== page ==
Studio Balcones Welcomes Landscape Designer Nic Odekon!


Originally an English and French Major in college, what drew you to making the jump to pursuing the landscape architecture realm?  

My language studies in school allowed for opportunities to travel abroad which led to an early goal to pursue a career in international development, which culminated with my service in the Peace Corps. While overseas I concluded that working with international NGOs and the State Department was a good start, but I wanted to contribute in a more tangible means to how communities operated and developed themselves. When I finished my service and returned to the States, I started searching for a way to combine my interests in community development, environmental focus, and design. Landscape architecture represented a great intersection of these types of work and I am excited to build back towards development through landscape architecture.

What do you hope to achieve working at Studio Balcones, what’s your favorite thing about working at Studio Balcones? Grable12

Studio Balcones’ focus on people has been one of the major factors of deciding to work here. From the office culture to the approach on projects, how people interact with and experience the places and designs is always the central focus. I am excited to learn about not only plants and materials and the process of construction but to also continue to learn how to assemble them in ways which make memorable and distinct environments.


What is your favorite thing about working in landscape architecture, where do you feel your most fulfilled in your role as Landscape Designer?

Landscape architecture’s place in development means that I can dabble in and learn about a wide range of topics – environmental conservation, wildlife management, gardening, playgrounds, earthworks, construction techniques, furniture design, pool design, public event spaces, technological integration, animation and 3d modeling, the list goes on and on and so does my curiosity. I feel most fulfilled in pulling in several different fields into a design and presenting a solution to make a vibrant place that could be central to a community from what might otherwise be an overlooked space.

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 If you could work on any type of landscape project, what would be your ultimate dream project?

My dream project at this point would be an institutional project like a library, which has the potential to really become an integral part of the community it is located in and help shape it for the future. A project which has a wide diversity of user types from old to young and rich to poor and figuring out how to craft spaces are used simultaneously across all groups.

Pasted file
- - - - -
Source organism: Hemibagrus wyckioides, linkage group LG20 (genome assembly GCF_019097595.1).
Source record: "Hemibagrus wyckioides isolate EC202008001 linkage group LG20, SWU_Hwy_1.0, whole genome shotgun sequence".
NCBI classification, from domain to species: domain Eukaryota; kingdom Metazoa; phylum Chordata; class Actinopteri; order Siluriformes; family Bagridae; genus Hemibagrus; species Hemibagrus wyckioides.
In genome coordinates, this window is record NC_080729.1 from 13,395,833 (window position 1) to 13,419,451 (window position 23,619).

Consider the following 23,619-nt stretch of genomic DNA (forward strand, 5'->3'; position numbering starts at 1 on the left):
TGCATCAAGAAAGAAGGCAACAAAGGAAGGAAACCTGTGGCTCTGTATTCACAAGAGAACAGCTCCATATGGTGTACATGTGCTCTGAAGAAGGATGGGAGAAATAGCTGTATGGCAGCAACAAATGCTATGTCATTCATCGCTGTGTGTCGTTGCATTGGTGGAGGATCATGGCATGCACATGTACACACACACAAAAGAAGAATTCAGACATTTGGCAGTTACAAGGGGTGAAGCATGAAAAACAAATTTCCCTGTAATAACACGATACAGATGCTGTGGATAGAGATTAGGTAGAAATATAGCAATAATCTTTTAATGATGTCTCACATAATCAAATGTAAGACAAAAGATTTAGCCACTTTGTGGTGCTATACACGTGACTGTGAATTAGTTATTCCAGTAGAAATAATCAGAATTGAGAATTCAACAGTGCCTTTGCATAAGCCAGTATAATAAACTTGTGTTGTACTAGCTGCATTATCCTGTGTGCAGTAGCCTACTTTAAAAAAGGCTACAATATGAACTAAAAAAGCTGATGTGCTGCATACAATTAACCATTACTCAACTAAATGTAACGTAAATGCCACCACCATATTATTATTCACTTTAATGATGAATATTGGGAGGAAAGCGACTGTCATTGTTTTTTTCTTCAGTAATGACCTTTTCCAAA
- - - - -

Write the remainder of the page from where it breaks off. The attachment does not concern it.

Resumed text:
Tell me a little bit about your time in Peace Corps, what if anything did you come away with from your experience?

I spent my time in the Peace Corps in farm fields with women’s groups and schoolyards making gardens, teaching and learning about how to take care of the resources we have available to us. My biggest takeaway from those experiences must be that no matter where you are, what culture you are from and what language you speak that people are people; some of them suck, but most of them are great and they might eat different things in different ways and wear strange things, and even interact with one another in ways which you wouldn’t, but at the end of the day we all have very similar needs and there are more commonalities than differences.

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If you could tell the general public one thing to get them interested in landscape architecture, what would it be?

Think of where you have met and spent time with the important people in your life. How much of that time has been outdoors yet still in a built environment? I think the importance of landscape architecture is that we get to make the spaces where people encounter and build the friendships in their lives and where they choose to continue to return to with them.

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